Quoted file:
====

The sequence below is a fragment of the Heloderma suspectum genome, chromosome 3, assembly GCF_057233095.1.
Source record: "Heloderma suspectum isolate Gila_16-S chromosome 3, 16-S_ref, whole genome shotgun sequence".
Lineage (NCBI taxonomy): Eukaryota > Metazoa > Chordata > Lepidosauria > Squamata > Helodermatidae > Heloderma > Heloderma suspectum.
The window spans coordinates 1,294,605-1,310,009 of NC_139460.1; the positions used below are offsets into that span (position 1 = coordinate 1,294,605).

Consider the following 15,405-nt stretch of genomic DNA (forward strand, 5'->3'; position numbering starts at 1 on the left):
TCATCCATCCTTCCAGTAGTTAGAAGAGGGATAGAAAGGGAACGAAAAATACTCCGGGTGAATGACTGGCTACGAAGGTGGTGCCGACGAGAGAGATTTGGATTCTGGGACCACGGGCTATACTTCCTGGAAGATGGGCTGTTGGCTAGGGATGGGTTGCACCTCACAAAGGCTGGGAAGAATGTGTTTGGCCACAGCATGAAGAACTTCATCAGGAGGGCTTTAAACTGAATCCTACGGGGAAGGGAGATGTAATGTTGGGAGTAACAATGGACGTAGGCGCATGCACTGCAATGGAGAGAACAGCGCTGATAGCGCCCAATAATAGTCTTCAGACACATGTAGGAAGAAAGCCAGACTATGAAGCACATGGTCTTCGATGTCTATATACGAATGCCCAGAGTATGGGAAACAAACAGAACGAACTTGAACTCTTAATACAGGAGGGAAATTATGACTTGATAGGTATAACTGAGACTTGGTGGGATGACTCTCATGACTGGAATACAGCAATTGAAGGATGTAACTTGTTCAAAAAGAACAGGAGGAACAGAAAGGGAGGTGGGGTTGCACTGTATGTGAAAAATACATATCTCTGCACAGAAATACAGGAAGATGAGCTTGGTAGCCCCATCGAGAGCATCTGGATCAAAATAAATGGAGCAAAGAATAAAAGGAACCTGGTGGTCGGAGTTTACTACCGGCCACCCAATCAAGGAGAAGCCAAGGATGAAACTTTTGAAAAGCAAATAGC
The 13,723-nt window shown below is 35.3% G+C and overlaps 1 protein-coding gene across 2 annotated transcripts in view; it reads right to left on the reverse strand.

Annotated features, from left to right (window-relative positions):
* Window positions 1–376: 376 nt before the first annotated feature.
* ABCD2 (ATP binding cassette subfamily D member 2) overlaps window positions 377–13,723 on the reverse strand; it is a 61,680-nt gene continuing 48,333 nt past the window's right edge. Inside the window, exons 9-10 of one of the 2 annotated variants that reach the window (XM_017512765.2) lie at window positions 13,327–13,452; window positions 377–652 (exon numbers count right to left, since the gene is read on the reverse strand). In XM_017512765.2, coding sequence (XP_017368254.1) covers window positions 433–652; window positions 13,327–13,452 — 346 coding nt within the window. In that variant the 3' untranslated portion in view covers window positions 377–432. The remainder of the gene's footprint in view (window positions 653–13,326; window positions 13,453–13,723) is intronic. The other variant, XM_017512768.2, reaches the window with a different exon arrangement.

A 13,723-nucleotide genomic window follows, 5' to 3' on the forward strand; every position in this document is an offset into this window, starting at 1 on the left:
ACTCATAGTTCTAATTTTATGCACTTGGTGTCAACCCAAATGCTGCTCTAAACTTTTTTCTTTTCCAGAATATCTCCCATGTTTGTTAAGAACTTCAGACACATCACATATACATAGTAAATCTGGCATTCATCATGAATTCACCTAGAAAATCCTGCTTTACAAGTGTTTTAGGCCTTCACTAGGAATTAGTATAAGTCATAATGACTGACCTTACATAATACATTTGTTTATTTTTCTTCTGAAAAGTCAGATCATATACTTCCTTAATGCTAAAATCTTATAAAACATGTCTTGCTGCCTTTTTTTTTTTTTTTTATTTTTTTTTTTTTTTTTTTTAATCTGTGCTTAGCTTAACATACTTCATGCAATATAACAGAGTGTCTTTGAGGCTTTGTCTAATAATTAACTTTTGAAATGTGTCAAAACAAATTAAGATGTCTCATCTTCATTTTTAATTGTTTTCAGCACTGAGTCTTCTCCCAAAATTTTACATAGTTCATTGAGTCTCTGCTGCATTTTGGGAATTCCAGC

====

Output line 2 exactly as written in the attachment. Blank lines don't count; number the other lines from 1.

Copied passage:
Source record: "Heloderma suspectum isolate Gila_16-S chromosome 3, 16-S_ref, whole genome shotgun sequence".